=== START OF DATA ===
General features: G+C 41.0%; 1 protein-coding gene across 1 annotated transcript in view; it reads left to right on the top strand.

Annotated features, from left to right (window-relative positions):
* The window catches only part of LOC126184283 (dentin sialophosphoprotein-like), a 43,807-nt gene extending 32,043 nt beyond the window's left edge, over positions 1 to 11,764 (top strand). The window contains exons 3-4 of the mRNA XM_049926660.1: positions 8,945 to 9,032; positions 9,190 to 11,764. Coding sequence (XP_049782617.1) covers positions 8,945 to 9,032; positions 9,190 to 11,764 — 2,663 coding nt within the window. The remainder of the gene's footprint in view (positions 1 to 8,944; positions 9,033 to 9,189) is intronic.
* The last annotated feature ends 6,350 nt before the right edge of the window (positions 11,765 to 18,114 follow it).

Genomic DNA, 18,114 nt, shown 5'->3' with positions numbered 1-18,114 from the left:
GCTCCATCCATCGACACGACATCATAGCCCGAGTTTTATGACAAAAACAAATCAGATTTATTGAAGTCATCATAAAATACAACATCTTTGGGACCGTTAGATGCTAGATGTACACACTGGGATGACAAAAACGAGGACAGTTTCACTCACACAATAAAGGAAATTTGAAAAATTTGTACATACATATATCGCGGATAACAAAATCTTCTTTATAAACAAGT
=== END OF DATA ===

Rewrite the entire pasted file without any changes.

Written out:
General features: G+C 41.0%; 1 protein-coding gene across 1 annotated transcript in view; it reads left to right on the top strand.

Annotated features, from left to right (window-relative positions):
* The window catches only part of LOC126184283 (dentin sialophosphoprotein-like), a 43,807-nt gene extending 32,043 nt beyond the window's left edge, over positions 1 to 11,764 (top strand). The window contains exons 3-4 of the mRNA XM_049926660.1: positions 8,945 to 9,032; positions 9,190 to 11,764. Coding sequence (XP_049782617.1) covers positions 8,945 to 9,032; positions 9,190 to 11,764 — 2,663 coding nt within the window. The remainder of the gene's footprint in view (positions 1 to 8,944; positions 9,033 to 9,189) is intronic.
* The last annotated feature ends 6,350 nt before the right edge of the window (positions 11,765 to 18,114 follow it).

Genomic DNA, 18,114 nt, shown 5'->3' with positions numbered 1-18,114 from the left:
GCTCCATCCATCGACACGACATCATAGCCCGAGTTTTATGACAAAAACAAATCAGATTTATTGAAGTCATCATAAAATACAACATCTTTGGGACCGTTAGATGCTAGATGTACACACTGGGATGACAAAAACGAGGACAGTTTCACTCACACAATAAAGGAAATTTGAAAAATTTGTACATACATATATCGCGGATAACAAAATCTTCTTTATAAACAAGT